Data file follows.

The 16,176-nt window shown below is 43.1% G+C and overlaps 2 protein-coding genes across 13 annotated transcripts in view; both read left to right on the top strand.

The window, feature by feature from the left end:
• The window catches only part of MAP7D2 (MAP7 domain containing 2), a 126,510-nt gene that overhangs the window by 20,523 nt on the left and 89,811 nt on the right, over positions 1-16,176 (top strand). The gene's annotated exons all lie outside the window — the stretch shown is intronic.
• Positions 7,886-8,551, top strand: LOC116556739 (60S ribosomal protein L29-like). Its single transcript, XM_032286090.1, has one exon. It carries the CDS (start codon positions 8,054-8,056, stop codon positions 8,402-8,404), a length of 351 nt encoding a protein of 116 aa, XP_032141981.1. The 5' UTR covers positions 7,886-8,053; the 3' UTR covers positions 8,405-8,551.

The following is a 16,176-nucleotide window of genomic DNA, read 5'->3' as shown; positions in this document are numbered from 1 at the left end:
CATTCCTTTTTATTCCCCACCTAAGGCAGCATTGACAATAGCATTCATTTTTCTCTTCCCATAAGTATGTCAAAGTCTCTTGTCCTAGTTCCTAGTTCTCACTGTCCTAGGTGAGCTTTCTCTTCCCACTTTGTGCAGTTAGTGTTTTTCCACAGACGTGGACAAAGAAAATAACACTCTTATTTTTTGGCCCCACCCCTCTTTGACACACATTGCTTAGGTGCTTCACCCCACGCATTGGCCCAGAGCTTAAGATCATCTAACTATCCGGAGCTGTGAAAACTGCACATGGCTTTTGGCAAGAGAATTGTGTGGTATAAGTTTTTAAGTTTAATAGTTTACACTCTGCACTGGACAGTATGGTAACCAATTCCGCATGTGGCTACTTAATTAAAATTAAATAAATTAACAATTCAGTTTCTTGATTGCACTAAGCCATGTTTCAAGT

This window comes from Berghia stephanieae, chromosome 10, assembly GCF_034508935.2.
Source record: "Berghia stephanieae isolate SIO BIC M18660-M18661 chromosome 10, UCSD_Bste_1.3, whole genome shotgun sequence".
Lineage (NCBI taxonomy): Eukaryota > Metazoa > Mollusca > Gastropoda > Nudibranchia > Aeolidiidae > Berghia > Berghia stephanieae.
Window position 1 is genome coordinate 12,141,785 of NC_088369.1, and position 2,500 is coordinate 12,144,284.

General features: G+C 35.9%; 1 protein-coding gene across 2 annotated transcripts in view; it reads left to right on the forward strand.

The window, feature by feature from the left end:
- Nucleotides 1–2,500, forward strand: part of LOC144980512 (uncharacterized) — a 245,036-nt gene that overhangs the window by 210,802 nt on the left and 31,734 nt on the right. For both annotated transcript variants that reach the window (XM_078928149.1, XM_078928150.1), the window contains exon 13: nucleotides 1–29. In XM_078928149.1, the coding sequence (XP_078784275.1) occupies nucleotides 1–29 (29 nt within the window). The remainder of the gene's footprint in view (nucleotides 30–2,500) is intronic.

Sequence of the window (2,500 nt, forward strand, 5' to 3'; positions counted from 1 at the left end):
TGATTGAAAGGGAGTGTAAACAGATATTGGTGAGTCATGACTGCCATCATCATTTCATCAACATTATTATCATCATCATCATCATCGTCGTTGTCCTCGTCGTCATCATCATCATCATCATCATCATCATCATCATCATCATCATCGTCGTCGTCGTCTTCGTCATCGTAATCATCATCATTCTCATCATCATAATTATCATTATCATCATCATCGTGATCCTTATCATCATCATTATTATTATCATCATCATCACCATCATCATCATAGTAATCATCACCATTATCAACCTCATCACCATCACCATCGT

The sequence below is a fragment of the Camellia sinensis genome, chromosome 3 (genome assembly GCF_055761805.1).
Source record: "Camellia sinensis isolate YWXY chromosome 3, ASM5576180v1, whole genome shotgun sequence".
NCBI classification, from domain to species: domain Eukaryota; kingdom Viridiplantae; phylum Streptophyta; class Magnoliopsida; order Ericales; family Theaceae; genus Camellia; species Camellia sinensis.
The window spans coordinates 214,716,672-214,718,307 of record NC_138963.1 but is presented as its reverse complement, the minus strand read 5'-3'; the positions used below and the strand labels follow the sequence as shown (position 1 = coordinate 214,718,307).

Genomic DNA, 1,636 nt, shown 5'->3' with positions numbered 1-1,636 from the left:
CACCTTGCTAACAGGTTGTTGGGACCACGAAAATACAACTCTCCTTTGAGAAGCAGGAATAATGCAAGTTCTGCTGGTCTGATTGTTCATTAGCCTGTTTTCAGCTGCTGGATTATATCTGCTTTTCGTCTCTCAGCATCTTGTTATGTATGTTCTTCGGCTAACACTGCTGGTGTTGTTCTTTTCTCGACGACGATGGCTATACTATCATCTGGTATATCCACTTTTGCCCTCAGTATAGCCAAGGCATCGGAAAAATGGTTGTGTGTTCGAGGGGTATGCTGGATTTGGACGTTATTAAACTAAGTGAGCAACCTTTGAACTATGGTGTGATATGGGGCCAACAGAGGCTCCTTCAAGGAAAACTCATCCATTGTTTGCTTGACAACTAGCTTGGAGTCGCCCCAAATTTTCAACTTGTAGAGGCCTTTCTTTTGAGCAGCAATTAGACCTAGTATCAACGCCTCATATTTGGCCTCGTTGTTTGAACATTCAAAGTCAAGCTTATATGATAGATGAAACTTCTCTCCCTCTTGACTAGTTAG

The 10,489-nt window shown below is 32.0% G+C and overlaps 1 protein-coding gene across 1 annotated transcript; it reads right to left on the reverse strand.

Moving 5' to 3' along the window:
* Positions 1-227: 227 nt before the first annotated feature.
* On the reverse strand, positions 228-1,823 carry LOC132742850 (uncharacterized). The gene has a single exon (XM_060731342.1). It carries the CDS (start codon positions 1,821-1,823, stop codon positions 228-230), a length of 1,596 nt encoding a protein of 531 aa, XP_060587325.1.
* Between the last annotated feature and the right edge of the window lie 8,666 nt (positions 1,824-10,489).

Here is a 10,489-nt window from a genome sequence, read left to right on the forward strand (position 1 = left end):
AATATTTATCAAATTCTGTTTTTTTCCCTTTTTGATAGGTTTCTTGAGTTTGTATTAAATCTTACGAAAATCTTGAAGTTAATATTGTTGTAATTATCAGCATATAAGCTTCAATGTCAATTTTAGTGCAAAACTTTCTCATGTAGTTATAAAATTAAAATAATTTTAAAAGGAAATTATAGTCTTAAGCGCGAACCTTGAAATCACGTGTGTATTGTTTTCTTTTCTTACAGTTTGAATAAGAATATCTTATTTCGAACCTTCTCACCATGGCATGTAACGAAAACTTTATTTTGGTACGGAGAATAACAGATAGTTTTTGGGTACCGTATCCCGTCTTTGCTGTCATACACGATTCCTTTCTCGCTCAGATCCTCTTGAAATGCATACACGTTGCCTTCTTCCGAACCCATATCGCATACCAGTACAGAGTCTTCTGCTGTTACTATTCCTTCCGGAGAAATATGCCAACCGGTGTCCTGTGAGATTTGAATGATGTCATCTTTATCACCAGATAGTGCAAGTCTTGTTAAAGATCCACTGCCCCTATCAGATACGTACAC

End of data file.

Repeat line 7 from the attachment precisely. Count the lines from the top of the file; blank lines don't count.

This window comes from Berghia stephanieae, chromosome 10, assembly GCF_034508935.2.